In the U.S., the Food and Drug Administration (FDA) purports to regulate the use of mercury in cosmetics, allowing the metal to be present “in a trace amount of less than 1 part per million [ppm]” or if mercury’s presence “is unavoidable under conditions of good manufacturing practice.” In reality, however, cosmetics companies “are wholly responsible for the safety of their own products and for making sure they adhere to the FDA’s guidelines.” In other countries where cosmetics manufacturing takes place, the regulatory environment may be even muddier. All of these factors leave uninformed consumers at the mercy of an industry interested in hanging on to its high profits. How much mercury?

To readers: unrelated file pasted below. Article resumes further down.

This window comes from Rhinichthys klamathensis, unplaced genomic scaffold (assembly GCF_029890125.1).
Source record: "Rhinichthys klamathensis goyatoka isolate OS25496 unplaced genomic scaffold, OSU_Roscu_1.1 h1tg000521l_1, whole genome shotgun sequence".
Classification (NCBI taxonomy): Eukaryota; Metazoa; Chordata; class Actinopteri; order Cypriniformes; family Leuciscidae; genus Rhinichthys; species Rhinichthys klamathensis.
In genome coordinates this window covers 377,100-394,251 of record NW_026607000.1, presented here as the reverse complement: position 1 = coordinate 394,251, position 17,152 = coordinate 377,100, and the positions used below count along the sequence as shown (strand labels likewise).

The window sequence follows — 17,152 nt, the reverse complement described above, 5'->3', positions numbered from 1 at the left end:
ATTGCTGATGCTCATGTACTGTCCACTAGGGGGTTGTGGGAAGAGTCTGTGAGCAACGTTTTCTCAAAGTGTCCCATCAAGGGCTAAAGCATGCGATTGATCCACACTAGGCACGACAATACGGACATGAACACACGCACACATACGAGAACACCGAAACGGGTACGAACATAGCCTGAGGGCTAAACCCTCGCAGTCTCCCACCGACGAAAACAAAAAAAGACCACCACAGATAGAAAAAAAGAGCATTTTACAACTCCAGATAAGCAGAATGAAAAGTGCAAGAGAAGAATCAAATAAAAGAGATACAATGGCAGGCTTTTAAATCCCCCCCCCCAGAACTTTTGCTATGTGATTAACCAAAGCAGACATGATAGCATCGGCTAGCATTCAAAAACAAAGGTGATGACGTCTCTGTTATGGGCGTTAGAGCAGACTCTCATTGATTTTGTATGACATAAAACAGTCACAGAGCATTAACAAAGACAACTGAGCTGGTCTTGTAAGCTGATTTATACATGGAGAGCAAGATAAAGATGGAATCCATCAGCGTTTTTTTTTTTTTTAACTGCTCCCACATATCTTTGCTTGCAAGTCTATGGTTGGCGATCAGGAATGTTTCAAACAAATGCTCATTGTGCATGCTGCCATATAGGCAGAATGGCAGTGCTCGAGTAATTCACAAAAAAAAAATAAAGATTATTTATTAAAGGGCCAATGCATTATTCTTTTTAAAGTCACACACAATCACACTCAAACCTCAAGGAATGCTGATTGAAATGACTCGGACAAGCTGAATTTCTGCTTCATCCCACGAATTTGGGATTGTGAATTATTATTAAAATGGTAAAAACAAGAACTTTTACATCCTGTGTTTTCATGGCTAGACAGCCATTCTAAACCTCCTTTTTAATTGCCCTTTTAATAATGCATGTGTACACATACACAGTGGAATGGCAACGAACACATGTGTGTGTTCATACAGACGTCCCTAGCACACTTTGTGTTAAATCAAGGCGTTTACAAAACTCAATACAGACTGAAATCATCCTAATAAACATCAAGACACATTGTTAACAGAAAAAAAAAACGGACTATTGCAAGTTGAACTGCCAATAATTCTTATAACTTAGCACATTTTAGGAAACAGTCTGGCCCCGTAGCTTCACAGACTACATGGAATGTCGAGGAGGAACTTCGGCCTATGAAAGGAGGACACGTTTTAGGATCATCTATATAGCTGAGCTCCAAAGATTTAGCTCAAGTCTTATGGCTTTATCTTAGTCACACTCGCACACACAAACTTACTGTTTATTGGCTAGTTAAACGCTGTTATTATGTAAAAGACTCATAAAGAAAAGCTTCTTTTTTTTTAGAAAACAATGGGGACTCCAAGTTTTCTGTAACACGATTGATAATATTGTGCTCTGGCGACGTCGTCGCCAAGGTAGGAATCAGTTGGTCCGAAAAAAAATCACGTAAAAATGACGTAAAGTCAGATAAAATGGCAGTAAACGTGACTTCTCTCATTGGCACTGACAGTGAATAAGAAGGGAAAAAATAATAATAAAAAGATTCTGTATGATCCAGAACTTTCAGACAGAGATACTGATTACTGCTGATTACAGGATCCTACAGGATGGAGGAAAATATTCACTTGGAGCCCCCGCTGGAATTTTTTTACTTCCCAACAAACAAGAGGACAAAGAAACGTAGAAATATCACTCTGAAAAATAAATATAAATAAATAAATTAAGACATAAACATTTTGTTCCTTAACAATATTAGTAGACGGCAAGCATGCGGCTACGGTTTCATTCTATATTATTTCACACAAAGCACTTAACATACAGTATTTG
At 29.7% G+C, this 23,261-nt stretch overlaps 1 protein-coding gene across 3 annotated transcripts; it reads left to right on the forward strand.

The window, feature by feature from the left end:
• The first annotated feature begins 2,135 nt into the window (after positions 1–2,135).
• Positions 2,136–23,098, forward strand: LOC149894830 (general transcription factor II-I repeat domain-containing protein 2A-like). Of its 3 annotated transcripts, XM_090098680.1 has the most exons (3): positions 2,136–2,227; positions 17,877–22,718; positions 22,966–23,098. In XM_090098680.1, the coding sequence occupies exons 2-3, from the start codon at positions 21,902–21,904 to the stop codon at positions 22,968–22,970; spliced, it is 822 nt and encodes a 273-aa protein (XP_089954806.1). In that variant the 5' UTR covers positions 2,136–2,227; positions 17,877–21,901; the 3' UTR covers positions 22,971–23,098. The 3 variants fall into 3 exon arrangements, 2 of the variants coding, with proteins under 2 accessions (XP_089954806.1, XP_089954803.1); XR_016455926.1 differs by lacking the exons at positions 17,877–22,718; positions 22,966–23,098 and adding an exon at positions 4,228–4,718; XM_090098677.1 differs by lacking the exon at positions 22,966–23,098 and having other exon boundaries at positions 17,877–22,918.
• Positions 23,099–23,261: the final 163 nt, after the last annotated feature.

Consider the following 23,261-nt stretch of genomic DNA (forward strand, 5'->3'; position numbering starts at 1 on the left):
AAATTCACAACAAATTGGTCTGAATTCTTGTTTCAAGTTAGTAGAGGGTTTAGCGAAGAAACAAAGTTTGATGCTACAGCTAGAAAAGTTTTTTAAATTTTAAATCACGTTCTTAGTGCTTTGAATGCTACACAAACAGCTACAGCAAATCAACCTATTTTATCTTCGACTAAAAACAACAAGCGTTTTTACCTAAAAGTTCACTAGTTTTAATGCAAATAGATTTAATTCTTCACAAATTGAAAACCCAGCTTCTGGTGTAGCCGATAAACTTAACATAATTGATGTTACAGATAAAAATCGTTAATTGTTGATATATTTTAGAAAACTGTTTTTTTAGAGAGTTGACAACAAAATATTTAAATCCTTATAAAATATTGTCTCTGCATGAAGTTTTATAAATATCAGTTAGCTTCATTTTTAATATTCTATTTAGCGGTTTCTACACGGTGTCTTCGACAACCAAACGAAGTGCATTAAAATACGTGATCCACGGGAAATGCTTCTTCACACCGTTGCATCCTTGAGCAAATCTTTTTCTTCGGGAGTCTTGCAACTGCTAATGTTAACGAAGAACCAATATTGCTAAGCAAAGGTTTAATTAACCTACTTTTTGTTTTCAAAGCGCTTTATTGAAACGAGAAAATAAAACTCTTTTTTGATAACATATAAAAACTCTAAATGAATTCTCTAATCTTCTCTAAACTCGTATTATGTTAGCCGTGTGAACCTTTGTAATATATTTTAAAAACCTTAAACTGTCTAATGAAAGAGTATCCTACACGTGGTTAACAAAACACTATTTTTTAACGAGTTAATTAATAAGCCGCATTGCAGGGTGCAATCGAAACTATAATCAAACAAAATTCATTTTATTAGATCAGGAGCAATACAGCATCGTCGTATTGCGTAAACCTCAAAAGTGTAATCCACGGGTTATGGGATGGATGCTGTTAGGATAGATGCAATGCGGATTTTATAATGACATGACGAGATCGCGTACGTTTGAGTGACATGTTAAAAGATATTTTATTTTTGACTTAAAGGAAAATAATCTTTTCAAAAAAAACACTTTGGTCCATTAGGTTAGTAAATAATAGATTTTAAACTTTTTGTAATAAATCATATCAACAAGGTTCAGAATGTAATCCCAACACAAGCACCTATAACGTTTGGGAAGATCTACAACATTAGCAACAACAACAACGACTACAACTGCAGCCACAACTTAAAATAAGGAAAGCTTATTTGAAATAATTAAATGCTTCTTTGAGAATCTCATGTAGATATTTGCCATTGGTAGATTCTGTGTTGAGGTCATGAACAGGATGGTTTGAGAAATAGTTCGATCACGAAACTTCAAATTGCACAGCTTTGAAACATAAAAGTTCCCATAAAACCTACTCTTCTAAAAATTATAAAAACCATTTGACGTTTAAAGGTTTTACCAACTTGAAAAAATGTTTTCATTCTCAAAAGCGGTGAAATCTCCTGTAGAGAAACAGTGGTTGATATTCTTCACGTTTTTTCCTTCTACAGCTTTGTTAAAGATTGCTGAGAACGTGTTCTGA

Studies have measured the mercury content of skin-lightening creams in a range of settings. These analyses have detected high concentrations of mercury (measured in different ways) that most often are well in excess of what regulators consider allowable:
An analysis of over 500 skin-lightening productsThis post was originally published on this site